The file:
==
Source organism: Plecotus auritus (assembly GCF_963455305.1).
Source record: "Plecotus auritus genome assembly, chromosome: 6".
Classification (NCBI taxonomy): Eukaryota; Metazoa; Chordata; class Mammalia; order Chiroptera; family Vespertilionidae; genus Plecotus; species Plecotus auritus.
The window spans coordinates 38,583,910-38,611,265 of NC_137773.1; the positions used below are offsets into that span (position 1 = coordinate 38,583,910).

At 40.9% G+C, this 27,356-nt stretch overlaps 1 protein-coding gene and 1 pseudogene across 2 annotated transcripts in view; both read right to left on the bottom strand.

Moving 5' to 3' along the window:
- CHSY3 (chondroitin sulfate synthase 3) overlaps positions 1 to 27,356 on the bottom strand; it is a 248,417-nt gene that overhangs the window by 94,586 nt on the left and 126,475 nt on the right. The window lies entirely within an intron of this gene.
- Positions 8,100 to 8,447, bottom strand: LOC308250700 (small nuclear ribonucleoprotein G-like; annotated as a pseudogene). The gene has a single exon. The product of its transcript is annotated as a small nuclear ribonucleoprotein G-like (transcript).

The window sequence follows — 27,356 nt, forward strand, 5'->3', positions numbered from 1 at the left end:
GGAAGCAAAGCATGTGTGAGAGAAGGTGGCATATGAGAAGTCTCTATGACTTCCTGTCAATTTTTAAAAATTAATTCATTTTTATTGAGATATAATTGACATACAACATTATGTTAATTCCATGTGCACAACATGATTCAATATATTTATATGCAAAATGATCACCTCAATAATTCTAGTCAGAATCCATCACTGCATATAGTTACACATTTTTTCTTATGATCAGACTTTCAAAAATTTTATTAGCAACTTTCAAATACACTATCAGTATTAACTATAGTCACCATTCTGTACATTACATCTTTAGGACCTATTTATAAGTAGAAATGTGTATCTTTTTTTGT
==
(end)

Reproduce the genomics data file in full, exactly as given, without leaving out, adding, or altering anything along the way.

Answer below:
Source organism: Plecotus auritus (assembly GCF_963455305.1).
Source record: "Plecotus auritus genome assembly, chromosome: 6".
Classification (NCBI taxonomy): Eukaryota; Metazoa; Chordata; class Mammalia; order Chiroptera; family Vespertilionidae; genus Plecotus; species Plecotus auritus.
The window spans coordinates 38,583,910-38,611,265 of NC_137773.1; the positions used below are offsets into that span (position 1 = coordinate 38,583,910).

At 40.9% G+C, this 27,356-nt stretch overlaps 1 protein-coding gene and 1 pseudogene across 2 annotated transcripts in view; both read right to left on the bottom strand.

Moving 5' to 3' along the window:
- CHSY3 (chondroitin sulfate synthase 3) overlaps positions 1 to 27,356 on the bottom strand; it is a 248,417-nt gene that overhangs the window by 94,586 nt on the left and 126,475 nt on the right. The window lies entirely within an intron of this gene.
- Positions 8,100 to 8,447, bottom strand: LOC308250700 (small nuclear ribonucleoprotein G-like; annotated as a pseudogene). The gene has a single exon. The product of its transcript is annotated as a small nuclear ribonucleoprotein G-like (transcript).

The window sequence follows — 27,356 nt, forward strand, 5'->3', positions numbered from 1 at the left end:
GGAAGCAAAGCATGTGTGAGAGAAGGTGGCATATGAGAAGTCTCTATGACTTCCTGTCAATTTTTAAAAATTAATTCATTTTTATTGAGATATAATTGACATACAACATTATGTTAATTCCATGTGCACAACATGATTCAATATATTTATATGCAAAATGATCACCTCAATAATTCTAGTCAGAATCCATCACTGCATATAGTTACACATTTTTTCTTATGATCAGACTTTCAAAAATTTTATTAGCAACTTTCAAATACACTATCAGTATTAACTATAGTCACCATTCTGTACATTACATCTTTAGGACCTATTTATAAGTAGAAATGTGTATCTTTTTTTGT